Float 24 may be constructed of a solid light weight material or may be hollow and filled with air or other gas. The material and size of float 24 will be determined by the density of the fluid which is being measured. The material of float 24 and the rest of the liquid level float switch 10 will also be determined by the physical and/or corrosive properties of the liquid to be measured. Cellular materials such a closed cell foams of polyolefins are particularly adaptable. Other materials include polyurethanes, polystyrenes, pvc and polyacrylics. Blends of natural cellular materials, like cork, with polymeric materials are also suitable.
The shape of stem 12 is preferably cylindrical, though it may have any geometrical cross-section as long as the dimensions and circumference, if applicable, of stem 12 remain constant from first end 13 to second end 16. Similarly, the annular opening within float 24 may be any shape corresponding to the cross-sectional shape of stem 12.
The invented liquid level float 10 may be positioned within the liquid container such that the float 24 moves upward with increased liquid level until magnetically attaching to fixed magnet 22, or positioned within the liquid container such that float 24 moves down with decreased liquid level until magnetically attaching to fixed magnet 22, wherein the magnetic attraction between the float and the fixed magnet exceeds the lift due to floatation.
The foregoing discloses an improved liquid level float switch which may be utilized to indicate the raised or lowered level of liquid within a container. The invented switch, because of its simplistic design may be used to accurately and reliably indicate change in liquid level and to continuously indicate that liquid level has changed until the switch has manually reset.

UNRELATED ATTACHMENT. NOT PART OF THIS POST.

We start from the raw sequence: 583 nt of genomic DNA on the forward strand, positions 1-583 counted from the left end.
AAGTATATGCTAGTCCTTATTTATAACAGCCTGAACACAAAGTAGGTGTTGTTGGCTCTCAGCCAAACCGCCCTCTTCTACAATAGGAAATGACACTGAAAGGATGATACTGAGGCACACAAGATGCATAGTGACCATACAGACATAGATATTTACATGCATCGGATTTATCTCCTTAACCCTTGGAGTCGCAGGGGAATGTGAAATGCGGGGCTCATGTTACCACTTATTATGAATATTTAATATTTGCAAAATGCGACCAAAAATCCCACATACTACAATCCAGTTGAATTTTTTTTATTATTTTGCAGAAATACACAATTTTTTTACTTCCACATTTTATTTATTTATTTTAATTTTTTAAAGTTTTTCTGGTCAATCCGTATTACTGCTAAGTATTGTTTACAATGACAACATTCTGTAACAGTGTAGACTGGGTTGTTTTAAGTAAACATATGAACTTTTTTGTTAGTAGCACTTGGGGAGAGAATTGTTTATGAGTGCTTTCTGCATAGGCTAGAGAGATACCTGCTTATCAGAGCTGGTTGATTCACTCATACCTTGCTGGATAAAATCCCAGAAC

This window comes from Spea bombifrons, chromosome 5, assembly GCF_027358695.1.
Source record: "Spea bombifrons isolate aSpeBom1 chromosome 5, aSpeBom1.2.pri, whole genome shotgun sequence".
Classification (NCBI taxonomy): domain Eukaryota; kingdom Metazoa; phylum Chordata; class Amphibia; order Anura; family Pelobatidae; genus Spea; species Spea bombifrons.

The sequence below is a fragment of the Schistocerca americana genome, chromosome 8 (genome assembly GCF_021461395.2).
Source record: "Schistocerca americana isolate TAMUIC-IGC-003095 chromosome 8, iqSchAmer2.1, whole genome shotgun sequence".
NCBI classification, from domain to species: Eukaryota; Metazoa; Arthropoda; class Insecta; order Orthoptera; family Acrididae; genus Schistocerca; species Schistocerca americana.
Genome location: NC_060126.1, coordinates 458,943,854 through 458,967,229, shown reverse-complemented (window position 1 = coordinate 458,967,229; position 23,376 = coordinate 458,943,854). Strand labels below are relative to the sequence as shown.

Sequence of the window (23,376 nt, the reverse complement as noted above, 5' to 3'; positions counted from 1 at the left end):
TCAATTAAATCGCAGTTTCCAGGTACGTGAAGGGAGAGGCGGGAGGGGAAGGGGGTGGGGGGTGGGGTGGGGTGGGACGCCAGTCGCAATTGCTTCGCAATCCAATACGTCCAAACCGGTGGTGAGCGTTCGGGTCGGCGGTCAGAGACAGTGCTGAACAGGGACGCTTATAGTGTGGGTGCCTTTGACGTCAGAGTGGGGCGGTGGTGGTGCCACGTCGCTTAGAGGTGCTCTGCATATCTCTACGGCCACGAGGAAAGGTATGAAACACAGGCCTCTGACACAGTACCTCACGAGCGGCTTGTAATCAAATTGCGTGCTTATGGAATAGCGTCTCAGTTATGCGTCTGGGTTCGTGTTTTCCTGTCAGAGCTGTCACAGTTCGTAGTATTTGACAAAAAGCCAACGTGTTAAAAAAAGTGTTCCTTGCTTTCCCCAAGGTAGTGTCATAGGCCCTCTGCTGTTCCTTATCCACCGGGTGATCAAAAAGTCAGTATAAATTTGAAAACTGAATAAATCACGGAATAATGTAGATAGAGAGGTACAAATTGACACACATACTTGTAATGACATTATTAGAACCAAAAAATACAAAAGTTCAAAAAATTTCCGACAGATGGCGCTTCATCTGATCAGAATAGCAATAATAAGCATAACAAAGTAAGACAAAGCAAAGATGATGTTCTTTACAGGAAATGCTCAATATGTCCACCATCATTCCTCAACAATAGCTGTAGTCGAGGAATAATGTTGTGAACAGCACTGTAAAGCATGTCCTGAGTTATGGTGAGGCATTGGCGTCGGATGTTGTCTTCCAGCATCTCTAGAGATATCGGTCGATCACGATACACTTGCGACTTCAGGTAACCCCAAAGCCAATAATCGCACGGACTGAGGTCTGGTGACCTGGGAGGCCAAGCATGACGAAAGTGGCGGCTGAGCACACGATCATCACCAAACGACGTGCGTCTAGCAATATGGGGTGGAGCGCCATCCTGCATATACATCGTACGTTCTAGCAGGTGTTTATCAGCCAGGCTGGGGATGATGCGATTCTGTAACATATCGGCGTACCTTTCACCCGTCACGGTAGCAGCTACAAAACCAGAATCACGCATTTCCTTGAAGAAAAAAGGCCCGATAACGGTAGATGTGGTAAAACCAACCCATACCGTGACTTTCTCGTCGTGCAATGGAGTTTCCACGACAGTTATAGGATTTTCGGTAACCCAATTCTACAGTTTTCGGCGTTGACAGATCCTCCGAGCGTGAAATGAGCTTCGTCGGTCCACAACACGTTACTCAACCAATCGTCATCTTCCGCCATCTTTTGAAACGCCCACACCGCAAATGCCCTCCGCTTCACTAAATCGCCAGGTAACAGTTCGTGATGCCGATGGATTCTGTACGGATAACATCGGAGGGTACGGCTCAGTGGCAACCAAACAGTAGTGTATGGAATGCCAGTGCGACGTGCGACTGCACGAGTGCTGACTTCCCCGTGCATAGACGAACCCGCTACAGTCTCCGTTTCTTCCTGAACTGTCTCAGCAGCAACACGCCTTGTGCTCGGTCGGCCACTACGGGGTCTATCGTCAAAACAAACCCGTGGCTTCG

It is to be understood that the foregoing description and specific embodiments are merely illustrative of the best mode of the invention and the principles thereof, and that various modifications and additions may be made to the apparatus by those skilled in the art, without departing from the spirit and scope of this invention, which is therefore understood to be limited only by the scope of the appended claims.
|Cited Patent||Filing date||Publication date||Applicant||Title|
|US3227838 *||Aug 14, 1961||Jan 4, 1966||Hoeppel Raymond W||Magnetic reed type ultrasensitive circuit breaker|
|US4064755 *||Jan 12, 1977||Dec 27, 1977||B/W Controls, Inc.||Liquid level sensor|
|US4384184 *||Sep 18, 1981||May 17, 1983||Consejo Nacional De Ciencia Y Technologia Of Mexico||Explosion-proof device for measuring liquid levels|
|US4537070 *||Aug 26, 1983||Aug 27, 1985||Transamerica Delaval Inc.||Magnetically responsive circuit-element module for liquid-level monitoring and probe therefrom|
|US5262604 *||Apr 5, 1991||Nov 16, 1993||The United States Of America As Represented By The United States Department Of Energy||Float level switch for a nuclear power plant containment vessel|
|US5299456 *||Jun 30, 1992||Apr 5, 1994||Steiner George A||Electronic dipstick for indicating the oil level of an engine|
|US6035699||May 1, 1998||Mar 14, 2000||Parlante; Nicholas||Water leakage detection apparatus|
|US6195013||Apr 4, 2000||Feb 27, 2001||Breed Automotive Technology, Inc.||Fluid level sensor|